Jaynehowarth’s Weblog

Journalist and writer

Archive for November 2008

School Christmas Fair heralds beginning of festive cheer

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There was great cheer in our house this weekend for the Christmas countdown has begun.

No, the decorations aren’t up (they will be staying firmly in the attic until about 10 days before the big day). Call me a Scrooge, if you like, but I tire very easily a dust-laden tree and shedding needles.

And the cards are still in the carrier bag in a drawer in the spare bedroom. They’ve been there since I bought them in the January sales. This year, like every year, I am determined the write them and send them with second class stamps on, thus precluding the need for a panic first class postage for UK-based family and friends and sending cards to Bermuda, Germany and Australia on Christmas Eve.

No. The reason for such simmerings of festive cheer is this: the school Christmas has taken place!

This year, for the first time in six years, I didn’t help the parents’ association. I was chair for one year and vice chair for two and committee member for three. I felt guilty, but circumstances have been different this year.

I didn’t relish the idea of going through redundancy and finding a new job while writing letters to organisations to ask for prizes for the grand draw or sitting through committee meetings, organising hampers and stalls and drawing up a schedule.  Don’t know why, but I imagine even a super woman like Nicola Horlick would struggle to keep the stress levels down when organising an event like this.

It takes up a stack of time and the meetings become bogged down with the same topics of conversation crop up. Every year the same problems occur: the queue for Santa is too long and people become fractious. One year, some poor frazzled parents stood in a line for nearly an hour. Thank goodness, therefore, for a parent who is a magician. He managed to keep some of the increasingly frenzied youngsters (and adults) in good humour for a little longer.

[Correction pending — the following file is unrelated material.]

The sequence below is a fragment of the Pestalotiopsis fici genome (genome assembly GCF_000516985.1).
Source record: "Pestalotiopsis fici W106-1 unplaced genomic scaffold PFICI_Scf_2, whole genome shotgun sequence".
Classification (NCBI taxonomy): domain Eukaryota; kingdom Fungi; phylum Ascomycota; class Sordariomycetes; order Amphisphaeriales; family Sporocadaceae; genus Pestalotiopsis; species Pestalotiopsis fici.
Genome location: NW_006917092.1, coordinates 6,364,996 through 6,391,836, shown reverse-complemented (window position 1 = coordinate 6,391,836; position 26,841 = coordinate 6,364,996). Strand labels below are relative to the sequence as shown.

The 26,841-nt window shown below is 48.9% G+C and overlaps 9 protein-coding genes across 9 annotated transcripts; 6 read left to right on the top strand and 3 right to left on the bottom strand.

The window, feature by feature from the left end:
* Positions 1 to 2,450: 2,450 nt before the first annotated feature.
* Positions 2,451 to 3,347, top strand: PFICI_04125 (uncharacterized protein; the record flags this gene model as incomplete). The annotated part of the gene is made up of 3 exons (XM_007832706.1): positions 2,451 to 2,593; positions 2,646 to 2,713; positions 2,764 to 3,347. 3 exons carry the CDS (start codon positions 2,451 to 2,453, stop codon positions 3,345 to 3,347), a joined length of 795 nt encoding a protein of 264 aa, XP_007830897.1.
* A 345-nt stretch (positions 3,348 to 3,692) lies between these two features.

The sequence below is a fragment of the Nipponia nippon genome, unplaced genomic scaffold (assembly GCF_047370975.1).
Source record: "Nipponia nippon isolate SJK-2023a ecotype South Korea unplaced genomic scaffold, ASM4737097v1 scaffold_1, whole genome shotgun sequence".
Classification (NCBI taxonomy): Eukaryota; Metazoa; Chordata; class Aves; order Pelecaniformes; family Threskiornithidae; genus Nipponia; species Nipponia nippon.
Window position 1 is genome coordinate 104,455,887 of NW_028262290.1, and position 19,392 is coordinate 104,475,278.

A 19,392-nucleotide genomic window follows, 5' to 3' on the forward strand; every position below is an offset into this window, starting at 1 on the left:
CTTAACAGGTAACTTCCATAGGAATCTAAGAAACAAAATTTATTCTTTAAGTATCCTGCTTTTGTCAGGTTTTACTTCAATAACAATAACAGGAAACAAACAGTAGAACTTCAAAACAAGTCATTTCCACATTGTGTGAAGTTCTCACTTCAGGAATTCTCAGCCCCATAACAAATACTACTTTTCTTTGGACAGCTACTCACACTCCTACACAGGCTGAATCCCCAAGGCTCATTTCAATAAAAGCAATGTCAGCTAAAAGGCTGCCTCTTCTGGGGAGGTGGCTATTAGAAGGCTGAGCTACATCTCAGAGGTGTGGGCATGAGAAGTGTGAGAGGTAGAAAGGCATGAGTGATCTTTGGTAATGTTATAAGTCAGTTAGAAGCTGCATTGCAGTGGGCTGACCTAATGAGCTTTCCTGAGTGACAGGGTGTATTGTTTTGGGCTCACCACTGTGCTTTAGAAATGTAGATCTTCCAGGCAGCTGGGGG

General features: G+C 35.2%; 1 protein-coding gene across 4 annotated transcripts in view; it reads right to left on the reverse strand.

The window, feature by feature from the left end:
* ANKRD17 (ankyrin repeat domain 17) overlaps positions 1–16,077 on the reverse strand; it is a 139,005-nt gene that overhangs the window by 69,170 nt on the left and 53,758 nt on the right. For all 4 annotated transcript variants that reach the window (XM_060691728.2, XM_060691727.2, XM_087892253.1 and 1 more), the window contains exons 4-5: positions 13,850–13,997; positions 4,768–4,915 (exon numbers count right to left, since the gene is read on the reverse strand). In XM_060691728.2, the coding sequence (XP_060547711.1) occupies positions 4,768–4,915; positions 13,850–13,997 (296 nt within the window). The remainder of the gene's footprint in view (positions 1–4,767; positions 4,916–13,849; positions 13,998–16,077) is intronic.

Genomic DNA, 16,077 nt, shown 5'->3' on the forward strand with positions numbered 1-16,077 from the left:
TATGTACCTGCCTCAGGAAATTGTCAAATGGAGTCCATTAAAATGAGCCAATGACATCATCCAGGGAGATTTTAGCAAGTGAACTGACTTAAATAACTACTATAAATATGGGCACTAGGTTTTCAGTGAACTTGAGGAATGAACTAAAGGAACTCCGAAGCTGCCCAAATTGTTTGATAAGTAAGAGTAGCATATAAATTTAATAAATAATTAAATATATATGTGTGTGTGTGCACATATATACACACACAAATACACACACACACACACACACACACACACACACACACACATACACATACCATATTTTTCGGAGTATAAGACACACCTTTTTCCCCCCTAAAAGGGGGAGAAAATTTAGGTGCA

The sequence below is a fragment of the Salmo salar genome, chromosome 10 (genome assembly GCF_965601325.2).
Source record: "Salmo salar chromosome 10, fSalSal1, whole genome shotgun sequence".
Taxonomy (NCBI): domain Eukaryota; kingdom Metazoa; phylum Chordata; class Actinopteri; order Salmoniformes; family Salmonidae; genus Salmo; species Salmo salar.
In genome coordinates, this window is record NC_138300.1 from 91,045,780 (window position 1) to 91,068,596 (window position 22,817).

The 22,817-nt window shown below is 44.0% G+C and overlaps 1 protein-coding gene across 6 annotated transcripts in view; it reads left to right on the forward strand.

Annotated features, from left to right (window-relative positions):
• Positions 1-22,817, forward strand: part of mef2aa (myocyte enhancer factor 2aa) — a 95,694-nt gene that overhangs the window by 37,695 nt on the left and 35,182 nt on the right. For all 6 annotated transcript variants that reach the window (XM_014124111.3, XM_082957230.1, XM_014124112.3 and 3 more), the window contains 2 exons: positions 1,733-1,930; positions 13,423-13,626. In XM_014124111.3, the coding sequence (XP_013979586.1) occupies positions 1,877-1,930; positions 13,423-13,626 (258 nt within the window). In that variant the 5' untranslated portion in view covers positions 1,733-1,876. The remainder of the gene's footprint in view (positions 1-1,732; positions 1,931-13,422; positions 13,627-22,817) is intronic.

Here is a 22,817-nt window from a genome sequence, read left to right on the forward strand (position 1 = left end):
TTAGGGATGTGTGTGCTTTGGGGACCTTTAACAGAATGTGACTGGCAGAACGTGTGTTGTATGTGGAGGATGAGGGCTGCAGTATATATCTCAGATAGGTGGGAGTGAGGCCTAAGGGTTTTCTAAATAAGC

Every year, the committee agonises about what to do about it, then nothing really happens. Except for this year and a colour coded ticket system, which meant visitors went to see the strange spectre who looked more like the Grim Reaper (but in red, naturally) than Santa at allotted times.

So this year, I decided to go to the fair and walk around with the children (giving husband a well-deserved break from it. The thought of attending sends him into a cold sweat).

The choir sang beautifully and there was some festive tunes over the loud speakers in the hall while we jostled to get some tickets for the tombola. Isn’t it funny how the same things seem to crop up every year at the tombola? I usually win something and stash it away to donate to the next fair. It’s the ultimate in recycling. I do wonder how old some of those toiletries are that crop up, though. Maybe we should install a discreet device on these items to see how often they make the journey to school…

This year, I went one better and put the ticket back in the drum when I realised I’d won a bottle of something that was called buck’s fizz but was about as genuine as Jordan’s boobs. It looked a bit dog-eared, too. Bet it was won at the summer fair and returned for the festive event …

In the hall, there were tables decked with red table cloths where we weary parents could sit and drink a polystyrene cup of wine (always get a licence … this is crucial). Perhaps I should have written “wine” rather then wine. It was quite simply the most revolting stuff I’ve ever had the misfortune to drink – and believe me I’ve tried some stuff in my time (including Mad Dog).